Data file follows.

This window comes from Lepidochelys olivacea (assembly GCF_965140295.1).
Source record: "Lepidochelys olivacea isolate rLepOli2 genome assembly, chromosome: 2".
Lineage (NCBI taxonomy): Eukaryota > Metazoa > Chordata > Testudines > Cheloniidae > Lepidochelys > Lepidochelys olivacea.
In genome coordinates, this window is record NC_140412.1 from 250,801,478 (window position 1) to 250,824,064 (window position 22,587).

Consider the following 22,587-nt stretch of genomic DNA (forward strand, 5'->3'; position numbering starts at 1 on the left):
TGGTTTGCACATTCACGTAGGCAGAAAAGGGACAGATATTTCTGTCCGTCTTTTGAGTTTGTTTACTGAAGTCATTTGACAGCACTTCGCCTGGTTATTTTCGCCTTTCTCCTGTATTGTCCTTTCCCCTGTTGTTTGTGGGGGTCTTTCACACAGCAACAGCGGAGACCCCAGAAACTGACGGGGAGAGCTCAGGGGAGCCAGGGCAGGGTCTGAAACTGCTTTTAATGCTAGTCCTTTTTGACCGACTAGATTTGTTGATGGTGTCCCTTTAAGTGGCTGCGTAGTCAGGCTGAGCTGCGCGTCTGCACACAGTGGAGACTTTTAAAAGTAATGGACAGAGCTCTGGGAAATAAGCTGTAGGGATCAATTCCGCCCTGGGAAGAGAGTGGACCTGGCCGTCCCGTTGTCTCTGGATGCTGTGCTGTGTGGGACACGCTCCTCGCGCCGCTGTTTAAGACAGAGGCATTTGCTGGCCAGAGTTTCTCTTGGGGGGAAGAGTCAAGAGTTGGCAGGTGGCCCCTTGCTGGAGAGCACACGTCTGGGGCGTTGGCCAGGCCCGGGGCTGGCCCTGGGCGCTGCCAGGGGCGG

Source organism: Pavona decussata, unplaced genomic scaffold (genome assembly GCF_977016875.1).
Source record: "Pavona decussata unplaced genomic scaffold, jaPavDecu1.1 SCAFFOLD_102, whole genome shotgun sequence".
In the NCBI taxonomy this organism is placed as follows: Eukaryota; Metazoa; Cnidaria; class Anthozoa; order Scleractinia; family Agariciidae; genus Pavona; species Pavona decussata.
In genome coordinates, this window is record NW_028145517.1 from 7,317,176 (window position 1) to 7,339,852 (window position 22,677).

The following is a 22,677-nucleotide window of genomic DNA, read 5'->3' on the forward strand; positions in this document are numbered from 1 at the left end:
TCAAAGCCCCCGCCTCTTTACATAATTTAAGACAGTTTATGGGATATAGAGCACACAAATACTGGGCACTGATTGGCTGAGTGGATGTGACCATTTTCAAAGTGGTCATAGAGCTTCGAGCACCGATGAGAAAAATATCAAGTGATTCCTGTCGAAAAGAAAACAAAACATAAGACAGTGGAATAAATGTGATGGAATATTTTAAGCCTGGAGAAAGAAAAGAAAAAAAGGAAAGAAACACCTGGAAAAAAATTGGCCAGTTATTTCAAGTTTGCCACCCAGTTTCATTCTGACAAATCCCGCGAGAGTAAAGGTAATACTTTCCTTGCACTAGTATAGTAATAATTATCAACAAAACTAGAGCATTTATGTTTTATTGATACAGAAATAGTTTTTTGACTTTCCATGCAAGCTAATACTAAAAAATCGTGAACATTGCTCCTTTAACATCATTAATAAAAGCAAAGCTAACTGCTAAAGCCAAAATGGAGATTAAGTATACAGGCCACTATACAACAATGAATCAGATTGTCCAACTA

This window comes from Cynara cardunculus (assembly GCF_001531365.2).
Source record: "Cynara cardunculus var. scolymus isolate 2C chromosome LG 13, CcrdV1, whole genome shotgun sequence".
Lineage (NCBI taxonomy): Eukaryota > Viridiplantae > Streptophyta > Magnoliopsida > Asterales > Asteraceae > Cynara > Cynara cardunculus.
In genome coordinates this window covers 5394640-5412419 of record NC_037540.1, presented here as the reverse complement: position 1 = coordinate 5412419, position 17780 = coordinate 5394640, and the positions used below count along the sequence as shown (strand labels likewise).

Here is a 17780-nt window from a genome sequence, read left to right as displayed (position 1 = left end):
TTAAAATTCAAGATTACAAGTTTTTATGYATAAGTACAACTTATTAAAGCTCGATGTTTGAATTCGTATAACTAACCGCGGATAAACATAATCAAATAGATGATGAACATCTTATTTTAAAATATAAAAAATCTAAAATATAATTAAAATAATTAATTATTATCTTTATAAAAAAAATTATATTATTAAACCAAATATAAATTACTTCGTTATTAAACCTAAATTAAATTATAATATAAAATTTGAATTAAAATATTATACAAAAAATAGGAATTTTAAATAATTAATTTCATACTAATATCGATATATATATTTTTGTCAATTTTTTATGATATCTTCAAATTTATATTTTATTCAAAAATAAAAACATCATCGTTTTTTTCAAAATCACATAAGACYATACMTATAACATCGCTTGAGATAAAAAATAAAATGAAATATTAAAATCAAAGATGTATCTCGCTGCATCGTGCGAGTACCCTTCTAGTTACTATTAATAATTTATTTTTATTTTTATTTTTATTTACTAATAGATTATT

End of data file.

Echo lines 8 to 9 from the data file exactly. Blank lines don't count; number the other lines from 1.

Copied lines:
Source record: "Pavona decussata unplaced genomic scaffold, jaPavDecu1.1 SCAFFOLD_102, whole genome shotgun sequence".
In the NCBI taxonomy this organism is placed as follows: Eukaryota; Metazoa; Cnidaria; class Anthozoa; order Scleractinia; family Agariciidae; genus Pavona; species Pavona decussata.